Discoveries in 20th Century Expressionism


Have you ever seen these abstract works of art before? These pieces are all from the Yale University Art Gallery. Have a look!

Piede Vicentino (Vicentine Foot), from the series Codex Coner

The Dorothy and Herbert Vogel Collection: Fifty Works for Fifty States, a joint initiative of the Trustees of the Dorothy and Herbert Vogel Collection and the National Gallery of Art, with generous support from the National Endowment for the Arts and the Institute for Museum and Library Services
2009.67.11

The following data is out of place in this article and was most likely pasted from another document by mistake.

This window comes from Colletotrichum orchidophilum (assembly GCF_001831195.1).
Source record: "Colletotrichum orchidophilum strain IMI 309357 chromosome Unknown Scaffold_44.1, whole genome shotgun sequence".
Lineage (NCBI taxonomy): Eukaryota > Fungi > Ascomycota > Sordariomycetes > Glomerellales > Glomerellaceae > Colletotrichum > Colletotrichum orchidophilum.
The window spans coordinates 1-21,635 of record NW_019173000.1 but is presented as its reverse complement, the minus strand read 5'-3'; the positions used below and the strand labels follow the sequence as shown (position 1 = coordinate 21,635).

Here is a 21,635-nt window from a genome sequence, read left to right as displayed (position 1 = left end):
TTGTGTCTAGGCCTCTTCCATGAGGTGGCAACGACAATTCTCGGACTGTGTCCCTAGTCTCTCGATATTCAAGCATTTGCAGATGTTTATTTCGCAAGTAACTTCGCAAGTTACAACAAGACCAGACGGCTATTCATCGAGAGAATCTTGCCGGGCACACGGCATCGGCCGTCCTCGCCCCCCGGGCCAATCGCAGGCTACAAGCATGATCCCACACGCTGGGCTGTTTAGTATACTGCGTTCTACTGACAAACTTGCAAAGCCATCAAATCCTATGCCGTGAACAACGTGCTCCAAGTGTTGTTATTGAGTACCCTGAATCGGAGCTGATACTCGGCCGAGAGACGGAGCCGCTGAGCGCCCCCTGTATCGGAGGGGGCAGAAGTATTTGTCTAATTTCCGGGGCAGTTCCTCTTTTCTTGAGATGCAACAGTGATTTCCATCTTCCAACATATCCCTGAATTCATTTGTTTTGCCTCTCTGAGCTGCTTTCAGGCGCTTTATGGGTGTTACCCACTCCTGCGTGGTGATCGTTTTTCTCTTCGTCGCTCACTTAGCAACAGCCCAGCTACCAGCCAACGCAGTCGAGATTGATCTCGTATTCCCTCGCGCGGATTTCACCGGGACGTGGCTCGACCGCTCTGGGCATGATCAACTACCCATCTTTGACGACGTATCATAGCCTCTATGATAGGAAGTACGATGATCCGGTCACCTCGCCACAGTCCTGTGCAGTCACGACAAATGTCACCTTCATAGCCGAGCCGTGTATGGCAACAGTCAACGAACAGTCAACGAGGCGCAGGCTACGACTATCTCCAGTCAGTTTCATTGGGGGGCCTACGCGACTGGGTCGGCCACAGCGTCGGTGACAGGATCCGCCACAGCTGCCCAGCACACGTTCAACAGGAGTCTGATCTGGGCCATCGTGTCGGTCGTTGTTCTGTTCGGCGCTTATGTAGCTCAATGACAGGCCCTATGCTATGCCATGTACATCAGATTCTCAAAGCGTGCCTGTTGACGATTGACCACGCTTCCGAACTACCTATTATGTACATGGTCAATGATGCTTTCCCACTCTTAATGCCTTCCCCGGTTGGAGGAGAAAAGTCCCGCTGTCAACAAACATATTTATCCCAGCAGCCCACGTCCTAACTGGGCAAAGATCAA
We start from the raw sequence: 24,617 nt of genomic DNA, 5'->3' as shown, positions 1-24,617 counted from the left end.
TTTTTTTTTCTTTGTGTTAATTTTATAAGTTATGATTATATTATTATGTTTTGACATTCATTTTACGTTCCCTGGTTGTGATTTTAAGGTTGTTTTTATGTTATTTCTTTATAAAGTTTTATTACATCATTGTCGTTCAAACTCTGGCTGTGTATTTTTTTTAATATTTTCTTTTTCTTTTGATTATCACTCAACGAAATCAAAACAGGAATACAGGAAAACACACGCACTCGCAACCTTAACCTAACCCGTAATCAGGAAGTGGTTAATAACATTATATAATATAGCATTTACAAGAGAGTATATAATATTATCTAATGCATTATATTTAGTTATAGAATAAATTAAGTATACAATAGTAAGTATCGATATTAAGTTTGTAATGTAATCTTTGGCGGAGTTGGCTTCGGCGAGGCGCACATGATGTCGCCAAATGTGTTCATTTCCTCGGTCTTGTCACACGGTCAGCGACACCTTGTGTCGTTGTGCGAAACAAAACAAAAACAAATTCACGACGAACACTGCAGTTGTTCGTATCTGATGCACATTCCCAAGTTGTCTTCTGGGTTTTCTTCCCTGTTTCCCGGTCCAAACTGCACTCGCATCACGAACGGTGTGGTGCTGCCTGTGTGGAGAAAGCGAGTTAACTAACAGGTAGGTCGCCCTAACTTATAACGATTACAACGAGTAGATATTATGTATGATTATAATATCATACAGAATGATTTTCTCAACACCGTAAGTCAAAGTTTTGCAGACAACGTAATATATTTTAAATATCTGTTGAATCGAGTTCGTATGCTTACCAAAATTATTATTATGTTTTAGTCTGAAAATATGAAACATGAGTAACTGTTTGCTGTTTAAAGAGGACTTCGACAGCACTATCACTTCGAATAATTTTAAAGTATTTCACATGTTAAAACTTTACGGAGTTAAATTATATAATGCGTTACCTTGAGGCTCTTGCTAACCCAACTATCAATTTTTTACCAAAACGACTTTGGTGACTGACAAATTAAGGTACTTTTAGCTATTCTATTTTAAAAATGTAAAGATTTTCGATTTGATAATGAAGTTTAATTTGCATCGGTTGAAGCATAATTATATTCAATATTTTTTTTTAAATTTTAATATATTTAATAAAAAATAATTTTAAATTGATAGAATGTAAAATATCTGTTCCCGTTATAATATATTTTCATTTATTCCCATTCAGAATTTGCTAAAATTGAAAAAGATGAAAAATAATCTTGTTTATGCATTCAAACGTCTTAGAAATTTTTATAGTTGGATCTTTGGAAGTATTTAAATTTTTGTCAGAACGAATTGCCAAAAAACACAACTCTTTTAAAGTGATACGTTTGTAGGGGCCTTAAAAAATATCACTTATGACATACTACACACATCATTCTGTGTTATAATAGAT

From the exhibition Many Things Placed Here and There: The Dorothy and Herbert Vogel Collection at the Yale University Art Gallery:

Though Herbert Vogel knew Michael Goldberg from the 1950s New York art scene, the Vogels did not begin acquiring Goldberg’s work until the 1970s, at which point the couple bought work directly from the art­ist’s studio in the Bowery. Goldberg experimented with dynamic gesture, vibrant color, and emotionally charged abstraction, all defining characteristics of Abstract Expressionism, which swept through New York after the Second World War. In Piede Vicentino, broad, bold brushstrokes and strong diagonals infuse the work with pervasive energy. The title of the series from which this work comes is taken from an early sixteenth-century album created by a Florentine architect, and famously copied by Michelangelo, that illustrates details of Roman buildings.

 

 

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